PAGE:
Rezin, the king of Syria and Pekah, the king of Israel, both came and attacked Ahaz and Jerusalem. Rezin captured the city of Elath and took many Judeans as captives to Damascus. Pekah killed 120,000 in Judah in one day, “because they had forsaken the Lord God of their fathers.” The army of Israel took captive from Judah 200,000 women, sons, and daughters, stole their wealth and brought it all to Samaria. The prophet, Oded, went out before the returning army and confronted them.
“Because the Lord God of your fathers was angry with Judah, He has delivered them into your hand; but you have killed them in a rage that reaches up to heaven. And now you propose to force the children of Judah and Jerusalem to be your male and female slaves; but are you not also guilty before the Lord your God? Now hear me, therefore, and return the captives, whom you have taken captive from your brethren, for the fierce wrath of the Lord is upon you.”
Some of the leaders of Ephraim, Azariah, Berechiah, Jehizkiah and Amasa also chastised the men in Israel's army. “You shall not bring the captives here, for we already have offended the Lord. You intend to add to our sins and to our guilt; for our guilt is great, and there is fierce wrath against Israel.” They left the captives and everything they had stolen before the leaders, who arranged to provide clothing for all of them, including sandals, food and drink, then escorted them back to people waiting for them in Jericho.
Ahaz sent messengers to Tiglath-Pileser, the king of Assyria, requesting his assistance in defeating the Syrians and Israelites. Ahaz took the silver and gold from the temple and the treasures of the king's house. He then sent it as a present to the Assyrian king. So the king of Assyria attacked Damascus and took captives, and killed Rezin, Syria's king.
A grateful King Ahaz went to Damascus to meet Tiglath-Pileser. There he saw an altar and was so impressed that he sent the design of the altar and all the details of its construction to Urijah, the priest. Obediently, Urijah built the altar before Ahaz returned from Damascus. When Ahaz returned and saw the altar, he was ecstatic, and in the following days began to make offerings on it: burnt offerings, grain offerings, drink offering and peace offerings. He brought the bronze altar from the front of the temple, and put it near his new altar. Ahaz ordered Urijah to burn all offerings on the new altar, morning, and evening, and Urijah did everything Ahaz demanded. This activity brought more of God's anger upon Ahaz and Judah.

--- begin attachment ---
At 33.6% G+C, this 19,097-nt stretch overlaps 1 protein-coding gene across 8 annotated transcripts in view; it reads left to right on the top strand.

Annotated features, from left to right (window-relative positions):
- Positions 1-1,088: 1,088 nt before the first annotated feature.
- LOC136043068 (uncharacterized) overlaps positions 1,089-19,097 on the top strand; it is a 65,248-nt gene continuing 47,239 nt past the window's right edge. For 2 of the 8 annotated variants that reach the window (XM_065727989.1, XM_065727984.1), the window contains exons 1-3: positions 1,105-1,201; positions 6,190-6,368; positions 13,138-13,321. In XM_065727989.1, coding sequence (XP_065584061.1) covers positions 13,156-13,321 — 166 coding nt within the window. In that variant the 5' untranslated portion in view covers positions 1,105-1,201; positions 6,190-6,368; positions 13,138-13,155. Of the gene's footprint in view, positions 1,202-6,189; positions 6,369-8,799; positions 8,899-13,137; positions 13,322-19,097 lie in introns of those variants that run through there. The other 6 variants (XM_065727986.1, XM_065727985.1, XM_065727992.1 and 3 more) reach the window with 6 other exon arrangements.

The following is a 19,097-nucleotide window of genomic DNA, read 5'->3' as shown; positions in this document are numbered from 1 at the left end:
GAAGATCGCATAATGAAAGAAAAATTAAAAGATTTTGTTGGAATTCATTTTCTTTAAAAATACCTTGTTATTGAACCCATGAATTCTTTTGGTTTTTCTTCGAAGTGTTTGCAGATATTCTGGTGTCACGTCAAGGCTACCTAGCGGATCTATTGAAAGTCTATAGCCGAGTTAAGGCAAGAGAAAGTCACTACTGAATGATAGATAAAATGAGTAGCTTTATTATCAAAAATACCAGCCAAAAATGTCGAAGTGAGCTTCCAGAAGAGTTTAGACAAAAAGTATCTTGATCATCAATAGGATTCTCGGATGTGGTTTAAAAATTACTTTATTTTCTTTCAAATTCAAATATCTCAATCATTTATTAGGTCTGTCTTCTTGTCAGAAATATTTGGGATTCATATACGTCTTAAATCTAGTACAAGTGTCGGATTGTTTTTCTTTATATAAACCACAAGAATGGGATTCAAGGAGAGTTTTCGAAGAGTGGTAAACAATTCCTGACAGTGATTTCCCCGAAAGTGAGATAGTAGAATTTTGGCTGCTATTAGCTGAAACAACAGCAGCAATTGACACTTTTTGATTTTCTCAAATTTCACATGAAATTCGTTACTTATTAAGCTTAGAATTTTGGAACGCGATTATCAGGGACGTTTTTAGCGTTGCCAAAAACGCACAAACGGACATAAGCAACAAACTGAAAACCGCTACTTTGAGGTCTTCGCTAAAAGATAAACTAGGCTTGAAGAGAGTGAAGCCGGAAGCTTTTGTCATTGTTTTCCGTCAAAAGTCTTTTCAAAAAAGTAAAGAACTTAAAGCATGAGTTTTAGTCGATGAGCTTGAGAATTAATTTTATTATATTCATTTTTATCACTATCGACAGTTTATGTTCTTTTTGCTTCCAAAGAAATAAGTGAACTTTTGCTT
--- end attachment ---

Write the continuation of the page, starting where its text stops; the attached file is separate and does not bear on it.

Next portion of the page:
The Edomites then attacked Judah and carried away captives. The Philistines invaded the cities of the lowland and south of Judah, seized several cities and occupied them. The Lord brought Judah to its knees because of Ahaz, for he had been continually unfaithful to the Lord and promoted moral decline in Judah. Ahaz again requested for the king of Assyria to help him, but this time he would not assist him. Ahaz took more of the treasures from the temple, some of his own money and even raised money from his own leadership, and he gave it to Tiglath-Pileser, but to no avail.
Instead of seeking the Lord in this time of distress, Ahaz sinned even more. He sacrificed to the gods of Damascus which had defeated him, saying, “Because the gods of the kings of Syria help them, I will sacrifice to them that they may help me.” Ahaz destroyed items in the temple, finally closing the doors of the house of the Lord, and he made altars in every corner of Jerusalem. In every single city of Judah he made high places to burn incense to other gods, and antagonized the Lord God beyond conciliation.
When Ahaz died, he was buried in the city, but not in the tombs of the kings. He died at the age of 35, after 16 wretched years. The only good that ever came from Ahaz was his son, the next king of Judah, Hezekiah. (2 Kings 16:1-20; 2 Chronicles 28:1-27; Isaiah 7:1-25)